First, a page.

United States District Court, S.D. Florida
ALTMAN, UNITED STATES DISTRICT JUDGE.
MATTER comes before the Court on the Plaintiff's
Motion to Remand (“Motion”) [ECF No. 12], filed
on October 3, 2019. On October 17, 2019, the Defendant,
Lowe's Home Centers, LLC (“Lowe's”),
filed a Response in Opposition (“Response”) [ECF
No. 15]. The Plaintiff did not file a timely Reply.
August 27, 2019, the Plaintiff, Yvette Helen Biddle
(“Biddle”), filed a single-count, state-court
complaint, in which she alleged that the Defendant violated
the Florida Deceptive and Unfair Trade Practices Act
(“FDUTPA”). See [ECF No. 1-2]. Biddle
seeks damages of “no more than $5, 000, exclusive of
interest, costs, and for attorney's fees and costs”
arising from her purchase of a single Roundup container that
cost her $11.97. Compl. ¶¶ 1, 5; see also
Image of Product Display at Exhibit A [ECF No. 1-2 at 28].
Biddle avers that Lowe's, which sold her the container,
“fail[ed] to warn the consumer that the [Roundup]
Product contains health hazardous ingredients and dangerous
chemicals by lacking proper use instructions on the
Product's label.” Compl. ¶ 10.
removed the case to federal court on September 9, 2019.
See generally Notice of Removal [ECF No. 1].
According to Lowe's, the Court may exercise
subject-matter jurisdiction over this case because (1) the
parties are completely diverse and (2) the amount in
controversy exceeds $75, 000. Id. On October 3,
2019, Biddle filed her Motion to Remand. [ECF No. 12].
federal court should remand to state court any case that has
been improperly removed. See 8 U.S.C. §
1447(c). The party attempting to invoke the federal
court's jurisdiction bears the burden of establishing
that jurisdiction. See McNutt v. Gen. Motors Acceptance
Corp. of Ind., Inc., 298 U.S. 178, 189 (1936).
“Not only does the language of the Act of 1887 evidence
the Congressional purpose to restrict the jurisdiction of the
federal courts on removal, but the policy of the successive
acts of Congress regulating the jurisdiction of federal
courts is one calling for the strict construction of such
legislation.” Shamrock Oil & Gas Corp. v.
Sheets, 313 U.S. 100, 109 (1941). Indeed, “[d]ue
regard for the rightful independence of state governments,
which should actuate federal courts, requires that they
scrupulously confine their own jurisdiction to the precise
limits which the statute has defined.” Healy v.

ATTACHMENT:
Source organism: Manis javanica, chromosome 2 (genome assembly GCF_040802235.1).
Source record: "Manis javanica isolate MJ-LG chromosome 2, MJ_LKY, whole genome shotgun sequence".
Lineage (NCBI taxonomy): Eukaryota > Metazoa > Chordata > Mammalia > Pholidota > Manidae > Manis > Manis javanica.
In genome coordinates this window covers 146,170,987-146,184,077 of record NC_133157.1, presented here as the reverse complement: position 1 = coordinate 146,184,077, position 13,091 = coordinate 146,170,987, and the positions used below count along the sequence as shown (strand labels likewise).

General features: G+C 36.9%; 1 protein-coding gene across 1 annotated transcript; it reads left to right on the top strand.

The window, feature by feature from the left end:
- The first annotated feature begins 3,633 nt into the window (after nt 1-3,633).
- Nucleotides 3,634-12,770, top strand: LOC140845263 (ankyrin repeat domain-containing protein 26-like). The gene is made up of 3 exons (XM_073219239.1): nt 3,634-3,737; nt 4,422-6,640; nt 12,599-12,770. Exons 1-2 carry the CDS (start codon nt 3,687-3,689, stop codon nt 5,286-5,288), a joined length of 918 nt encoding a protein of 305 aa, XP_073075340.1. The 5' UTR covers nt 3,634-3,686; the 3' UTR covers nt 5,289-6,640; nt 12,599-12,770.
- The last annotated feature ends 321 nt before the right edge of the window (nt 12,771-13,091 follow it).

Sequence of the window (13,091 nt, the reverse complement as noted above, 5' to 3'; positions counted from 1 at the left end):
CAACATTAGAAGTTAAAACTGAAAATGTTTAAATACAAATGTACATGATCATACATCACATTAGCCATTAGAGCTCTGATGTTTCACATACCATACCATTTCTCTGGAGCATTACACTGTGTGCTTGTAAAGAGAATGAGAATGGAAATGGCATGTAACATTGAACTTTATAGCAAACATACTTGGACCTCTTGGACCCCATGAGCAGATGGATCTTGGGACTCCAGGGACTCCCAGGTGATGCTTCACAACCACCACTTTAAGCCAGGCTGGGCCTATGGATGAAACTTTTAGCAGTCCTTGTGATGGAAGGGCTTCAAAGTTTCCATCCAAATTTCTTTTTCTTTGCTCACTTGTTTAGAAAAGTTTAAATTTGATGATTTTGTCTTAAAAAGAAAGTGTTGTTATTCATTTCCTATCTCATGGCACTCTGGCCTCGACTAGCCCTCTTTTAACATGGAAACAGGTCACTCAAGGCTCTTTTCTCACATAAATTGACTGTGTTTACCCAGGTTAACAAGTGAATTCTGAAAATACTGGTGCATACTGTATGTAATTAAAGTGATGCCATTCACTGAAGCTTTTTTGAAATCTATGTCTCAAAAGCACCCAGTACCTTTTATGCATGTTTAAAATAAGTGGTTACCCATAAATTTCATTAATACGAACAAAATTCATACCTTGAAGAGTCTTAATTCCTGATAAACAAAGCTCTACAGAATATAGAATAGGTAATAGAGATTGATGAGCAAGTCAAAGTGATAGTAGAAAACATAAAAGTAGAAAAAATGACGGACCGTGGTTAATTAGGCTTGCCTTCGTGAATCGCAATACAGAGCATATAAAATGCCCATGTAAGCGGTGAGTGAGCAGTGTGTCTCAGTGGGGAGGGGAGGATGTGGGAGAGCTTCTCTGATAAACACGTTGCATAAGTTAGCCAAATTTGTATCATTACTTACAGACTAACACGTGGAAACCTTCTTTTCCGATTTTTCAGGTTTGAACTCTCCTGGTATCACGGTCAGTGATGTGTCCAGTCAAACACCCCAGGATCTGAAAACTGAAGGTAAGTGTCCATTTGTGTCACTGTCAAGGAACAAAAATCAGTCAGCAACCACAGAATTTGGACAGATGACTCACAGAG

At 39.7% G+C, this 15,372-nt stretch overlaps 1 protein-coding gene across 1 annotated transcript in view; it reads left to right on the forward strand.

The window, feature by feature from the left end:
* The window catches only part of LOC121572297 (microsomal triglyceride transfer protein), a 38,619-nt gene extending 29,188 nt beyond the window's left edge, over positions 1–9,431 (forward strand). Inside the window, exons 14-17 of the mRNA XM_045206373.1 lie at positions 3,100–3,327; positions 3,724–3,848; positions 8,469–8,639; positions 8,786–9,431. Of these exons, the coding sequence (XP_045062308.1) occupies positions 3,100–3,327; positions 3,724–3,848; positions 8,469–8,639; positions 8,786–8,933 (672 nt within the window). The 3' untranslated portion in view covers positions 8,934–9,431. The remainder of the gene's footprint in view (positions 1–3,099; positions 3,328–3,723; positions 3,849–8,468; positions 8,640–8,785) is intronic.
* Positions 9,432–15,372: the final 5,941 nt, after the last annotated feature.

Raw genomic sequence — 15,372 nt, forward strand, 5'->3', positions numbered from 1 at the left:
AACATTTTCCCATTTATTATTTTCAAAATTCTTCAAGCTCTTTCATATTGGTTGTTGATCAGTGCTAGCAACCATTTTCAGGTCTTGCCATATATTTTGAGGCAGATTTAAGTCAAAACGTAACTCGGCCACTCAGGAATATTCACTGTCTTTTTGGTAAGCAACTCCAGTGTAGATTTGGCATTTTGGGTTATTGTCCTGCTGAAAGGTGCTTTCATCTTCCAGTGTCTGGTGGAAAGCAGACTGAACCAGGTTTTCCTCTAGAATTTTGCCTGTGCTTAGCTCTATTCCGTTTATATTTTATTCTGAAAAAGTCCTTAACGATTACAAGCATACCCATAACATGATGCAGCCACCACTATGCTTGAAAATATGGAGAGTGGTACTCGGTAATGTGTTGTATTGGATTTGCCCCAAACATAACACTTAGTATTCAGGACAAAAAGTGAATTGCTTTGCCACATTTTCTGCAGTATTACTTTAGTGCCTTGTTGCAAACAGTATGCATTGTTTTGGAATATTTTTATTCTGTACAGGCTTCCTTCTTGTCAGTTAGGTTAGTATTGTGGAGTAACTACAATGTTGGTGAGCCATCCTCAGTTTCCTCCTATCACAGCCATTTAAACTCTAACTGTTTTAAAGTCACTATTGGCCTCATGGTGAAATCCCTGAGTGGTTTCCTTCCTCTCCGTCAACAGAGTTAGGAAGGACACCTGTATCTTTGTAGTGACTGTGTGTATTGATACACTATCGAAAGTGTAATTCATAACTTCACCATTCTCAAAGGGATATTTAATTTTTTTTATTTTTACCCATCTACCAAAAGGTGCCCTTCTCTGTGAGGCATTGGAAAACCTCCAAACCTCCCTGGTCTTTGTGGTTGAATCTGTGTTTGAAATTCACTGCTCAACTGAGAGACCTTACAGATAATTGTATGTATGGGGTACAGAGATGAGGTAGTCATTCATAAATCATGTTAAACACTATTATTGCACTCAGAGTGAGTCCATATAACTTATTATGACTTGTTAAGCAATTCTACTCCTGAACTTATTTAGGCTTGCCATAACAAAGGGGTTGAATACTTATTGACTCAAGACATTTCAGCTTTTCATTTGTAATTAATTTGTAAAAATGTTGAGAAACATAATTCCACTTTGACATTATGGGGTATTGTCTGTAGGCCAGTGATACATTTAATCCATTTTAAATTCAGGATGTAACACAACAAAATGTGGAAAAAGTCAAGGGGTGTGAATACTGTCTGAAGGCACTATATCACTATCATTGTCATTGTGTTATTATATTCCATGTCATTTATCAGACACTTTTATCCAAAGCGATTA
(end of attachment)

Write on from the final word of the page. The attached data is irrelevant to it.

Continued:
Ratta, 292 U.S. 263, 270 (1934). “Defendant's
right to remove and plaintiff's right to choose his forum
are not on equal footing; for example, unlike the rules
applied when plaintiff has filed suit in federal court with a
claim that, on its face, satisfies the jurisdictional amount,
removal statutes are construed narrowly; where plaintiff and
defendant clash about jurisdiction, uncertainties are
resolved in favor of remand.” Burns v. Windsor Ins.
Co., 31 F.3d 1092, 1095 (11th Cir. 1994).
courts have original jurisdiction over “all civil
actions where the matter in controversy exceeds the sum or
value of $75, 000, exclusive of interest and costs, and is
between” the citizens of one state and the citizens or
subjects of a foreign state. See 28 U.S.C. §
1332(a). Diversity jurisdiction requires complete diversity:
every plaintiff must be diverse from every defendant. See
Triggs v. John Crump Toyota, Inc., 154 F.3d 1284, 1287
(11th Cir. 1998) (citing Tapscott v. MS Dealer Serv.
Corp., 77 F.3d 1353, 1355 (11th Cir. 1996)). For
purposes of diversity jurisdiction, a corporation is
“deemed to be a citizen of any State by which it has
been incorporated and of the State where it has its principal
place of business.” 28 U.S.C. § 1332(c)(1).
party invoking federal jurisdiction must establish that the
amount in controversy exceeds $75, 000. See 28
U.S.C. § 1332(a). If left unchallenged, a removing
defendant, “as specified in § 1446(a)[, ] . . .
need include only a plausible allegation that the amount in
controversy exceeds the jurisdictional threshold.”
Dart Cherokee Basin Operating Co., LLC v. Owens, 574
U.S. 81, 89 (2014). But, once challenged, “a conclusory
allegation that the amount in controversy requirement is
satisfied [is] insufficient to sustain jurisdiction.”
Morrison v. Allstate Indem. Co., 228 F.3d 1255, 1273
(11th Cir. 2000). “[W]here jurisdiction is based on a
claim for indeterminate damages, the . . . party seeking to
invoke federal jurisdiction bears the burden of proving by a